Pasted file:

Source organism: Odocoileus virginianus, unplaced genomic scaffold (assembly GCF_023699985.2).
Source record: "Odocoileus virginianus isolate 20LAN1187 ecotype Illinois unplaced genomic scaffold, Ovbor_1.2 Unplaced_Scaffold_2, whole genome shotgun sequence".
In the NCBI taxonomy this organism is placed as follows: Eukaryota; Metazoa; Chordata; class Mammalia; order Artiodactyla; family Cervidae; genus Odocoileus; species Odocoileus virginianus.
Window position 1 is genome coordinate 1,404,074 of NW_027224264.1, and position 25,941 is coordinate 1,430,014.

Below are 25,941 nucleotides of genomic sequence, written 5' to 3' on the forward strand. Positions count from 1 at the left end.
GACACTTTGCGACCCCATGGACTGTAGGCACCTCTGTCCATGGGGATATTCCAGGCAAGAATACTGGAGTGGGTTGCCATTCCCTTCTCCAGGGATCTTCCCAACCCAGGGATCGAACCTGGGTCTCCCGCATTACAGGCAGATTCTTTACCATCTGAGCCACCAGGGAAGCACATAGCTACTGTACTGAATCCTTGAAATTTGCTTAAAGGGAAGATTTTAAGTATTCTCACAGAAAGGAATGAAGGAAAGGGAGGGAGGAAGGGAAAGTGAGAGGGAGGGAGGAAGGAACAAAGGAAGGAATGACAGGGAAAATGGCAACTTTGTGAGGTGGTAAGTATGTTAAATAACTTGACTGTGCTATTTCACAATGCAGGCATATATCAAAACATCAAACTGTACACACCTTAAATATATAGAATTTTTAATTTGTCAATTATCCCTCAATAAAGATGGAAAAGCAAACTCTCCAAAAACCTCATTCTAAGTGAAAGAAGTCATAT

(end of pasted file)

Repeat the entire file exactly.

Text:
Source organism: Odocoileus virginianus, unplaced genomic scaffold (assembly GCF_023699985.2).
Source record: "Odocoileus virginianus isolate 20LAN1187 ecotype Illinois unplaced genomic scaffold, Ovbor_1.2 Unplaced_Scaffold_2, whole genome shotgun sequence".
In the NCBI taxonomy this organism is placed as follows: Eukaryota; Metazoa; Chordata; class Mammalia; order Artiodactyla; family Cervidae; genus Odocoileus; species Odocoileus virginianus.
Window position 1 is genome coordinate 1,404,074 of NW_027224264.1, and position 25,941 is coordinate 1,430,014.

Below are 25,941 nucleotides of genomic sequence, written 5' to 3' on the forward strand. Positions count from 1 at the left end.
GACACTTTGCGACCCCATGGACTGTAGGCACCTCTGTCCATGGGGATATTCCAGGCAAGAATACTGGAGTGGGTTGCCATTCCCTTCTCCAGGGATCTTCCCAACCCAGGGATCGAACCTGGGTCTCCCGCATTACAGGCAGATTCTTTACCATCTGAGCCACCAGGGAAGCACATAGCTACTGTACTGAATCCTTGAAATTTGCTTAAAGGGAAGATTTTAAGTATTCTCACAGAAAGGAATGAAGGAAAGGGAGGGAGGAAGGGAAAGTGAGAGGGAGGGAGGAAGGAACAAAGGAAGGAATGACAGGGAAAATGGCAACTTTGTGAGGTGGTAAGTATGTTAAATAACTTGACTGTGCTATTTCACAATGCAGGCATATATCAAAACATCAAACTGTACACACCTTAAATATATAGAATTTTTAATTTGTCAATTATCCCTCAATAAAGATGGAAAAGCAAACTCTCCAAAAACCTCATTCTAAGTGAAAGAAGTCATAT